When the original trailer for Dungeons and Dragons: Honor Among Thieves arrived in July 2022, fans were pleasantly surprised at how light-hearted it looked, especially the sequence where one of the characters shapeshifted into a feathered white monstrosity called an owlbear to kick ass. However, lawyers for the rules complained, since fifth edition of D&D, as written, would never have allowed for that particular transformation. Now a new set of official playtest materials aims to reconfigure that continuity issue, and it’s doing it in the most player-focused way possible.
One D&D is the working name for the next version of Dungeons & Dragons, set to be released in 2024 for the game’s 50th anniversary. Over the past few months, the developers at Wizards of the Coast have been publicly testing new rules to see how they work. These test materials are called Unearthed Arcana, and a new set released on wednesday. Inside are the first playtest proposed changes to the Druid class, and it’s a massive redesign of existing systems.
Why is Wizards proposing this change to the druid class? The answer is simple, says lead rules designer Jeremy Crawford. The druid is currently the least played class in D&D, and Wizards is bound to do something about it. Recently, the designers delved into the 2014 text published in the Player’s Handbook and determined the mechanical failure of the druid. Since druids can use their iconic Wild Shape power to turn themselves into any beast with a challenge rating of one or less, that means their options stretch across many, many different books, including obscure titles like incorporated acquisitions.
Instead of sending druid wannabes to the library every time they want to cast Wild Shape, which Crawford calls an “iconic” part of the modern druid class, they’ve kept things simple. The new trial materials offer the druid three stat blocks to choose from: Land Animal, Sea Animal, and Sky Animal. Now, instead of taking on the stats of the animal they want to transform into, druids simply choose one of three stat blocks and use the defensive stats and offensive abilities listed. But, in this paradigm, it’s up to the druids to choose how they look.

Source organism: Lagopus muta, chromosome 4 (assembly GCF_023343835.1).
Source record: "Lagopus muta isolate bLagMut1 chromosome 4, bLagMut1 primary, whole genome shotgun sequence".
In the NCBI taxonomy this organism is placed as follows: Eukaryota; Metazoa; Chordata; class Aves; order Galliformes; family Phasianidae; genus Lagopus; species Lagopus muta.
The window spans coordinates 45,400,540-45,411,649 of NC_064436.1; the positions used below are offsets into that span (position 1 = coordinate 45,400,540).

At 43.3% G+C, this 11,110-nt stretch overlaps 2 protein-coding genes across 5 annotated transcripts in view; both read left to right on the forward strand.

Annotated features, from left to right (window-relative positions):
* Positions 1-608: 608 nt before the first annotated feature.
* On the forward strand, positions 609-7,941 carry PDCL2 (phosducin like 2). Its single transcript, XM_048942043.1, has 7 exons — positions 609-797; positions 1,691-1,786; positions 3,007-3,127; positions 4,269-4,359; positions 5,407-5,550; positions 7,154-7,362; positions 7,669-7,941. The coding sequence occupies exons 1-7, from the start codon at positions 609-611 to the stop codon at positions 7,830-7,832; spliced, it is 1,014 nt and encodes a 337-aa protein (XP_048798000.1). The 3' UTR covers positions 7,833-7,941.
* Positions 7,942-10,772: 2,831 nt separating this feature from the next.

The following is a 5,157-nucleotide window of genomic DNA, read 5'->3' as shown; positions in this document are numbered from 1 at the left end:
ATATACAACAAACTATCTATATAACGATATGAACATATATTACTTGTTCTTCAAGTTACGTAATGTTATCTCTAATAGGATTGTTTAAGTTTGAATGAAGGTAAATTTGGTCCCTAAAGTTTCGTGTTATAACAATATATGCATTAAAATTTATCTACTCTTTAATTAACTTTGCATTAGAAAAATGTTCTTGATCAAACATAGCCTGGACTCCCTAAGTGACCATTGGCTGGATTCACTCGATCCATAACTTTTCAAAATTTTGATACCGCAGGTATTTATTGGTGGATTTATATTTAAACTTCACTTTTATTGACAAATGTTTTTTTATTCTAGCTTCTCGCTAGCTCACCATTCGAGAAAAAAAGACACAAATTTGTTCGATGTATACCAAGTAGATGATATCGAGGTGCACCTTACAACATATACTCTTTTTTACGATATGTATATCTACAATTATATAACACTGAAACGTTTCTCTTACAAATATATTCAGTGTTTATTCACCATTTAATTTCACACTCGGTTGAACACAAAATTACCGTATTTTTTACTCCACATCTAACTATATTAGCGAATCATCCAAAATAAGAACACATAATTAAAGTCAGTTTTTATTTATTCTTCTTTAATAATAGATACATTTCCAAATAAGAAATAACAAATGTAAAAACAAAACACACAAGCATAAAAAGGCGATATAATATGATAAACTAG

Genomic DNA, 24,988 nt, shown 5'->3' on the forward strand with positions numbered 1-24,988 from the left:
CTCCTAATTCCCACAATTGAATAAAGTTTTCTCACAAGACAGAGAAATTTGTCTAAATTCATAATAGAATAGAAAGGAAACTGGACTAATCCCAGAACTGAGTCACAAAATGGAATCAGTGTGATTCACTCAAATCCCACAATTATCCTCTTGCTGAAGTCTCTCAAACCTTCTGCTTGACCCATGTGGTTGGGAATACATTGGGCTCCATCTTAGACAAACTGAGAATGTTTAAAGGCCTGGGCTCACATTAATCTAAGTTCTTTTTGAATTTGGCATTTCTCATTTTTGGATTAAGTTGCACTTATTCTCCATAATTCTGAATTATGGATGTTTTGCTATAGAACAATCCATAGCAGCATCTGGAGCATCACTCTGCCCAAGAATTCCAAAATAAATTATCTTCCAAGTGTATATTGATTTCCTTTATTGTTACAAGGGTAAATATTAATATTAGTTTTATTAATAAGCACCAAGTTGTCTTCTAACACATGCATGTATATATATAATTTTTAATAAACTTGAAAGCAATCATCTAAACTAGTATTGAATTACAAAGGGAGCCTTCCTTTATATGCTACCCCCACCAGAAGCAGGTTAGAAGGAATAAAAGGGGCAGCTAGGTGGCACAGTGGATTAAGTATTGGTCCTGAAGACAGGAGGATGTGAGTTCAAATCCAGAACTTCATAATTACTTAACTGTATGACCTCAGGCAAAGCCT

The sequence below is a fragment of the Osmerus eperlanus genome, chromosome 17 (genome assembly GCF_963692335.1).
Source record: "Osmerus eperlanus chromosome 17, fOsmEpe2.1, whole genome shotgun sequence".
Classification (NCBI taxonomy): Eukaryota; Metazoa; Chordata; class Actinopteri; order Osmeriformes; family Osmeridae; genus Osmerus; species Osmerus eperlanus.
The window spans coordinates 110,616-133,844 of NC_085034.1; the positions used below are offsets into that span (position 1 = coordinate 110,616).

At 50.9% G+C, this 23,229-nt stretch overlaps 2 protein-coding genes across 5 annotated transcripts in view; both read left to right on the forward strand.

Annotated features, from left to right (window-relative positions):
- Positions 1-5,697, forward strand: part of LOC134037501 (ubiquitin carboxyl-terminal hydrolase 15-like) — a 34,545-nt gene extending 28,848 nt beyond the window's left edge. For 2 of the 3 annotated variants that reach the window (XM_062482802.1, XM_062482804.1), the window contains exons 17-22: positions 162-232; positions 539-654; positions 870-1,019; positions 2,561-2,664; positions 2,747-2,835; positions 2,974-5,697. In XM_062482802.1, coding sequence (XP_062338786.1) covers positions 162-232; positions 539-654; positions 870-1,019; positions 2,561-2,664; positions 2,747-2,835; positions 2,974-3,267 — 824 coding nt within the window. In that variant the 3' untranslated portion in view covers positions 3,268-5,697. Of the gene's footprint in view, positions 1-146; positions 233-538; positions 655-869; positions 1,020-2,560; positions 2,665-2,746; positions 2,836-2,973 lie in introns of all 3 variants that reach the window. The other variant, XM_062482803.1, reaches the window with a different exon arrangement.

So can you look like an owl bear, like the Sophia Lillis character? “Absolutely!” Crawford said in a YouTube video posted in conjunction with the release. Or, at least, in an owl/bear… thing:
Because we even put in this new version that his form can be a hybrid form that has characteristics of different animals, like an owl and a bear. ‘Cause we’ve seen through the years too […] there are druid players who want to shapeshift, but have one thing they want to shapeshift into. They want to be a bear, or they want to be a squirrel, and maybe once in a while something else, and they don’t want to feel like they have to pick a form because it happens to have an attractive stat block. Instead, you now have stat blocks tailored to you, as a druid, and you decide what the creature looks like.
Does your small creature, say an opossum or squirrel, have the same stat block as a big one? At the moment, yes… yes it does. But this is a playtest, gang, and if that drives you up the wall, we encourage you to leave some feedback up front. March 20when playtest opens for fan feedback.
Of course, longtime D&D fans may remember just how absurd this all is. Strange and unique creatures like the rusty monster and the owlbear look like this because, in all likelihood, Dave Arneson or Gary Gygax went to a drug store and bought a bag of funny looking plastic dinosaurs in the 1970s.
Dungeons and Dragons: Honor Among Thieves hits theaters on March 31.